Part II: The history of African American death
Please Note: This article is continued from the edition published Oct. 26, 2017 that details various traditions of blacks when dealing with death.
All of the cars following in the (funeral) procession place purple flags upon their antennas and drive with the car head lights on to identify themselves as members of the funeral procession.
Once the cemetery is reached, many traditions (or superstitions) are followed concerning the actual burial of the dead. It is believed that it is important that the dead be buried feet facing east; to allow rising at Judgment Day. Otherwise the person remains in the crossways of the world.
Coins are placed on the eyes of the dead to keep them closed. However, coins were also sometimes placed in the hands as the deceased person's contribution to the community of the ancestors – or perhaps, as a token for admittance to the spirit world.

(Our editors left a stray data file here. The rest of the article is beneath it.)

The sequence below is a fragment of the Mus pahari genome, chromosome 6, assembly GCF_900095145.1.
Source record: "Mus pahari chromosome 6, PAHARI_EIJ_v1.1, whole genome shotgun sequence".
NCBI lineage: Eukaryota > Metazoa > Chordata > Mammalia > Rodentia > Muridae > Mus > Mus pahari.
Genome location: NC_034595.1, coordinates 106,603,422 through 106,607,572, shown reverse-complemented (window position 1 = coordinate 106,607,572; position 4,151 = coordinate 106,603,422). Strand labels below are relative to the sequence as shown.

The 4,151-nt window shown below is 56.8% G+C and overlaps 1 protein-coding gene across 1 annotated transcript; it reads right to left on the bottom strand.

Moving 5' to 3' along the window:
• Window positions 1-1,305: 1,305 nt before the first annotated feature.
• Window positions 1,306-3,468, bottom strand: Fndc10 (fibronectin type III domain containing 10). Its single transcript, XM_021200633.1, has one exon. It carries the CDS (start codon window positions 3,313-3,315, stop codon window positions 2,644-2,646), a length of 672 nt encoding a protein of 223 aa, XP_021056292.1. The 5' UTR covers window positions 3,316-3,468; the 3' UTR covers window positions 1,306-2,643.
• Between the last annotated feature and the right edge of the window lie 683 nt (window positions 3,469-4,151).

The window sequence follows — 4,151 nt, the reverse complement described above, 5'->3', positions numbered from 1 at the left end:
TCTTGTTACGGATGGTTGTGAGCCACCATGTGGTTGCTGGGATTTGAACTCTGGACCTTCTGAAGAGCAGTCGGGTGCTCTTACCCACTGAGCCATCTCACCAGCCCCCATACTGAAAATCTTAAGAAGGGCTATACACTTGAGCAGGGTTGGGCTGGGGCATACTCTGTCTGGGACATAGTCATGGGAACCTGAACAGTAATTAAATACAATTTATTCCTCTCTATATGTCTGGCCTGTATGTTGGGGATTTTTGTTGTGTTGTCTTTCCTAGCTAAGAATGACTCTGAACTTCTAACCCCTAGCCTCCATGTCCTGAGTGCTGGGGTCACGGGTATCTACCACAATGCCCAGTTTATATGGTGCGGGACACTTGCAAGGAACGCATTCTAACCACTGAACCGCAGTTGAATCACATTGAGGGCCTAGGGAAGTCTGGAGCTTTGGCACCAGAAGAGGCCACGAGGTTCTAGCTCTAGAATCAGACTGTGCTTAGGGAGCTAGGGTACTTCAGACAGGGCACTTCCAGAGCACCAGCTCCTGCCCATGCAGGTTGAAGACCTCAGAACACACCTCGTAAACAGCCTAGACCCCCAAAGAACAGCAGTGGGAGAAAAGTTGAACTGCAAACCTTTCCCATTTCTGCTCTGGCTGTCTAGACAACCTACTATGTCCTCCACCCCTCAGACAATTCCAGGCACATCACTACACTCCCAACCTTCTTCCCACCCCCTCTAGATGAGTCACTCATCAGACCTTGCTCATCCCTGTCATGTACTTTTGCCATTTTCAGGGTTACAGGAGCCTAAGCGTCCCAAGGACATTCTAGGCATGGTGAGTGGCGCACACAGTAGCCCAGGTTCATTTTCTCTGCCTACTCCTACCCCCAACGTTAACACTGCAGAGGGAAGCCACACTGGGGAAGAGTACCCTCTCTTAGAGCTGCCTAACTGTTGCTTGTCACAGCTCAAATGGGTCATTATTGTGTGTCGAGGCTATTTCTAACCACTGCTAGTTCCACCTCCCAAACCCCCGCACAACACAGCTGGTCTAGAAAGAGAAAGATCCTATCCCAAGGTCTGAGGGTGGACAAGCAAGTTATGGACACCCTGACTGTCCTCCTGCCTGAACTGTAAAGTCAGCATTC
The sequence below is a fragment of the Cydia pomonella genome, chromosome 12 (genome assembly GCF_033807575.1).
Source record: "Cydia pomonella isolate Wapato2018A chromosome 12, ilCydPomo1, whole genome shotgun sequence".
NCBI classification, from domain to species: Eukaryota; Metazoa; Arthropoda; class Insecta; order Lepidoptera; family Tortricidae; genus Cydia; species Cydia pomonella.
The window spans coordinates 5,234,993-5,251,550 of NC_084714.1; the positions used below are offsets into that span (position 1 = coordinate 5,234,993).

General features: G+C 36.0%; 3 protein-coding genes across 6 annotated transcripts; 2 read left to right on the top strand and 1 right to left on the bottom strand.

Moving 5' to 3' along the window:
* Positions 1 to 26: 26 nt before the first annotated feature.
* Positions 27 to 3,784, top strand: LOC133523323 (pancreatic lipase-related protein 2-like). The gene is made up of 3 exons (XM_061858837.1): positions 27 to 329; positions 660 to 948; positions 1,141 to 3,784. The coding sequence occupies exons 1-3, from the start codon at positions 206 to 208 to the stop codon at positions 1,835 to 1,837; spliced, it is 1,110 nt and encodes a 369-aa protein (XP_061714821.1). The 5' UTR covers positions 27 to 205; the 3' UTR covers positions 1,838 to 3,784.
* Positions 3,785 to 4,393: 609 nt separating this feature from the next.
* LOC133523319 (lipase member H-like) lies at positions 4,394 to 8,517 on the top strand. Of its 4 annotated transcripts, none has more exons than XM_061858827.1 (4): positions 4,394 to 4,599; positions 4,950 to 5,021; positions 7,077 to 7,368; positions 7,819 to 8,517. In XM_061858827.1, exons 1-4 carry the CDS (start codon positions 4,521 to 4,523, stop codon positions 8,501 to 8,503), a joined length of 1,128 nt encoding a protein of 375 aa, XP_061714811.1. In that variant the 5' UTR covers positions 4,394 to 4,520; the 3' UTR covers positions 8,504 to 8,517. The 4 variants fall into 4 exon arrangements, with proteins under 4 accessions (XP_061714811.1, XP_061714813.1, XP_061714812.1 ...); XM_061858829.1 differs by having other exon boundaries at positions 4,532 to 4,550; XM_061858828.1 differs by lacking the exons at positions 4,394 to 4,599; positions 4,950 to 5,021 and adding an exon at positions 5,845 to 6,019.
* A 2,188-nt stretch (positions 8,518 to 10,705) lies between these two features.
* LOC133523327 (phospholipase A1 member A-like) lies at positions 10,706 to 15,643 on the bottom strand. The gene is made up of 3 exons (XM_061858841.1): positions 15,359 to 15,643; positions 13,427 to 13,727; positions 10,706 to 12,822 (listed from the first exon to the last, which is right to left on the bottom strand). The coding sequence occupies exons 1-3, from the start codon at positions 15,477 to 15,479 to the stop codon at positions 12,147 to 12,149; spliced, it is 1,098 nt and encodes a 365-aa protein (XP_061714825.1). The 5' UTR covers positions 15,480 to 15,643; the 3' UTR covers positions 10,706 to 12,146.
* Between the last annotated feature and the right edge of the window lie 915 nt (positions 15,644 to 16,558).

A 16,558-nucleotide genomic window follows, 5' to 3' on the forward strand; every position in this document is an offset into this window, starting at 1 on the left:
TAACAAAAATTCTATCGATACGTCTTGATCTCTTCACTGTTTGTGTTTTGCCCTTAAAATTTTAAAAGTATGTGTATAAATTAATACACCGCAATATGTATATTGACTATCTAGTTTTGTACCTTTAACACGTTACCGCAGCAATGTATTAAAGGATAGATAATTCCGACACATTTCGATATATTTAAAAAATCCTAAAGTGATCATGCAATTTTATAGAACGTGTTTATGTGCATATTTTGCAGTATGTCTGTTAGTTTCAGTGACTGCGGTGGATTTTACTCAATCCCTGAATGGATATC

For the same purpose, coins are also placed on or around the gravesite. It is believed that one should always cover the body and one should never place it directly in the ground.
All of these traditions may not be practiced by every African American family, but many of them were and still are believed to this day.
PLEASE NOTE: This article has been edited fro brevity and clarity.
Tradition of coins left on the grave